As the United States becomes more culturally, racially, and ethnically diverse, psychiatry will be faced with the necessity to treat more diverse populations. This article focuses on challenges and obstacles encountered when treating African American patients with mental illness. The African American community in the United States is not a monolithic, homogeneous community. The heterogeneity of the community as a function of the African diaspora is complex and deserving of an understanding that goes beyond the phenotypic identification and assignment of individuals to what we believe to be “African American.”1 Language, ethnic culture (e.g., Caribbean vs southern born), religious practices, socioeconomic status, immigration or refugee status, and the historical participation, or lack thereof, in the unique American experience of race relations defines how persons experience being “African American” and express mental illness.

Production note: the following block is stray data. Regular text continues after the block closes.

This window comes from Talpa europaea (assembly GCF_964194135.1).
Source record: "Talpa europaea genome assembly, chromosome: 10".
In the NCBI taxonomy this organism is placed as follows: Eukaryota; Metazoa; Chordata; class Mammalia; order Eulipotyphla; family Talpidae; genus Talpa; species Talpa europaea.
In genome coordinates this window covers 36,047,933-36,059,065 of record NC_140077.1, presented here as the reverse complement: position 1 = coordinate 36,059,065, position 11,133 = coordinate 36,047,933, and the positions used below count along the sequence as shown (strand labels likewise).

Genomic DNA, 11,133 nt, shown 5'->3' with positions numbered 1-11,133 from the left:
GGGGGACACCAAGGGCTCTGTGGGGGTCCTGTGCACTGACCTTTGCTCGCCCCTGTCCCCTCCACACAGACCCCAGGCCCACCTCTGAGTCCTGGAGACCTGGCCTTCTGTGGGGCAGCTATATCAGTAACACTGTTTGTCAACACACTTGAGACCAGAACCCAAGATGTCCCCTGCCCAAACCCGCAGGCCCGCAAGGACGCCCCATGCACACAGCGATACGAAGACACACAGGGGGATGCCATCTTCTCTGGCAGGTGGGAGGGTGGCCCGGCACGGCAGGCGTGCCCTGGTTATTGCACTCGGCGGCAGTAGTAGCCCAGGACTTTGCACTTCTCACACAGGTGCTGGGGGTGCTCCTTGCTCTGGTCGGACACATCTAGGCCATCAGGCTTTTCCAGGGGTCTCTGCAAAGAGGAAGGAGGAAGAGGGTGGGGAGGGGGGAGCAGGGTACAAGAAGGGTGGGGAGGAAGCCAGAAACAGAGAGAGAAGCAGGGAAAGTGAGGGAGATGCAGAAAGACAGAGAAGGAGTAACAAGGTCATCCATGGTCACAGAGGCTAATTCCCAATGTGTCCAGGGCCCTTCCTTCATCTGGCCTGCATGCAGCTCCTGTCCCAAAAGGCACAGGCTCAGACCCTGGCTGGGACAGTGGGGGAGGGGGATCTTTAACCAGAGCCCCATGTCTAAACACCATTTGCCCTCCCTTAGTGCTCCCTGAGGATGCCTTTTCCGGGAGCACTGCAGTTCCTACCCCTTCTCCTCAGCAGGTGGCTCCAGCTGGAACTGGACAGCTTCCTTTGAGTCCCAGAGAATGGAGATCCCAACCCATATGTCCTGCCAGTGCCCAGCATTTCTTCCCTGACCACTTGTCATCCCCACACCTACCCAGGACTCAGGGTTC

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Submitted by: Joyce Boaz
Submitted on: 20-Jul-2007